World Chess Bans Transgender Players From Women’s Events—Joining Sports Like Swimming


The International Chess Federation—the international governing body for chess—unveiled new policies that prohibit transgender women from competing in women’s events, as sports like swimming and cycling move forward with similar regulations restricting transgender athletes.

Key Facts

The FIDE said any player who has transitioned from male to female “has no right” to participate in official events for women until “further analysis” by the federation, which noted a process to analyze individual cases could take up to two years.

The policies—which take effect next week—require transgender players to provide “sufficient proof of a gender change that complies with their national laws and regulations.”

Any player holding either a women’s or men’s tournament title who subsequently transitioned will have their titles “abolished,” the federation said, though it would consider reinstatement “if the person changes the gender back to a woman.”

While the FIDE indicated it would not publicly discuss the player’s gender change, it said it “has the right” to inform competition organizers “and other relevant parties” about the player being transgender in an effort to “prevent them from possible illegitimate enrollments in tournaments.”

Questions about transgender players were “an evolving issue for chess,” the federation said, and that “further policy may need to be evolved in the future in line with research evidence.”

The FIDE did not explain its reasoning behind the policy, though it noted it and other chess organizations “often receive recognition requests” from transgender players.

It is not immediately clear whether the policy requires trans women who are already registered with the federation to provide proof of a gender change (the FIDE did not immediately respond to a request for comment from Forbes).

Chief Critic

Yosha Isgeslias, a trans woman and chess master, condemned the policies as “anti-trans regulations” that suggest transgender players are “the biggest threat” to women in chess. The Center for Trans Equality said the policy “relies on ignorant anti-trans ideas” and “is so insulting to cis women, to trans women and to the game itself.” Richard Pringle, a professor of sociology and education at Monash University in Australia, told the Washington Post that the policies suggest “that males are somehow strategically better,” adding, “It’s not just transphobic, it’s anti-feminist too.”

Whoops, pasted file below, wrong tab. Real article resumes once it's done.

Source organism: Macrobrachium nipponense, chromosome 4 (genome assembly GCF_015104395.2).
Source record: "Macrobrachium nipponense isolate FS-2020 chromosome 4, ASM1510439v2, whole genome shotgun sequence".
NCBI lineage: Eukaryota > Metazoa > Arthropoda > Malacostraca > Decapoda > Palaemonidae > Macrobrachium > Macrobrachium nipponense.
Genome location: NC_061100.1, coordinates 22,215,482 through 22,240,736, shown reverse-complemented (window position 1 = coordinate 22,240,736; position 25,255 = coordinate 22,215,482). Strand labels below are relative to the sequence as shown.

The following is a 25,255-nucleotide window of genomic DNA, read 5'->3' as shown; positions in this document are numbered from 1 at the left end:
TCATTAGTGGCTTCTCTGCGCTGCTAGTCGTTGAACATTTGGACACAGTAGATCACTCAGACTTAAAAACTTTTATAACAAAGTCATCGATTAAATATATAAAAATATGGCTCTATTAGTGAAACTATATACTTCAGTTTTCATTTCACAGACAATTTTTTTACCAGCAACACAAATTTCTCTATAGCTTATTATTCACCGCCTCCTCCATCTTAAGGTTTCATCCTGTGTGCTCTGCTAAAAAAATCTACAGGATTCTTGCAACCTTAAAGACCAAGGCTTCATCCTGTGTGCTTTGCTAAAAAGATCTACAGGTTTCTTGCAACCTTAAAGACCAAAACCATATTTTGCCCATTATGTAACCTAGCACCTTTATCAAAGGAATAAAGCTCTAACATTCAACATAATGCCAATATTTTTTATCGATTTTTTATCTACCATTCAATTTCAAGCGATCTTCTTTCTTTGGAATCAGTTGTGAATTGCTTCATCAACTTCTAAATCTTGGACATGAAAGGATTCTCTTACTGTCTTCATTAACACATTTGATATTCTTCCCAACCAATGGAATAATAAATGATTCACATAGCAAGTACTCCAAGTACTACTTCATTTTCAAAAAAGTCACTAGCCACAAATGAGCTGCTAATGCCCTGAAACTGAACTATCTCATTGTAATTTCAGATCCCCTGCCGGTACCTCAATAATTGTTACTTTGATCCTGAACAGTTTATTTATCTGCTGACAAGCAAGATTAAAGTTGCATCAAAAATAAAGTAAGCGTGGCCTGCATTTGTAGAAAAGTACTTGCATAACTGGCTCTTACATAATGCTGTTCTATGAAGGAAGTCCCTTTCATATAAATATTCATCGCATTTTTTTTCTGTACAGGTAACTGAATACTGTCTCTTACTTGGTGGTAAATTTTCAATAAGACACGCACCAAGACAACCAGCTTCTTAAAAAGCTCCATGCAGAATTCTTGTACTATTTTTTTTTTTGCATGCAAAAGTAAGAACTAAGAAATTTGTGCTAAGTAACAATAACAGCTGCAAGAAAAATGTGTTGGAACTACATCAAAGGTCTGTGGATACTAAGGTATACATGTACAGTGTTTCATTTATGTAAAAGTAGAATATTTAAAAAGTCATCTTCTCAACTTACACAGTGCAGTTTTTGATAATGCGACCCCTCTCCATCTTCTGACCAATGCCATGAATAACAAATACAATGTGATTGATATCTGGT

Surprising Fact

About 14.6% of U.S. chess players are women, according to 2019 data from, which noted the percentage was at an all-time high.

Key Background

The FIDE hosts several major chess tournaments each year, including the World Chess Championship, which allows both men and women players to compete. The body also hosts a separate Women’s World Championship, though there is no male equivalent. Alexey Root, who won the U.S. women’s championship in 1989, said the decision is because a “smaller base of females means fewer women than men at the top of the chess rating list.” Most chess organizations have not implemented policies for transgender athletes, though the U.S. Chess Federation said in 2018 it would allow “a person to identity as they choose.”


Governing bodies for other sports have issued restrictions for transgender women in recent years, including swimming, cycling and track and field, among others. Some sports have established “Open” categories, allowing competitors whose gender differs from their birth sex to participate. World Aquatics president Husain Al-Musallam said a decision to establish an “Open” category was because he wanted swimming “to be open to everybody,” adding, “It was very important that we protected fair competition for our female athletes.”

Further Reading

Swimming Announces ‘Open’ Category For Transgender Athletes—Here Are The Other Major Sports With Restrictions Or Bans (Forbes)

North Carolina Restricts Gender-Affirming Care After Overriding Veto—Here Are All The States With Similar Bans Or Restrictions (Forbes)

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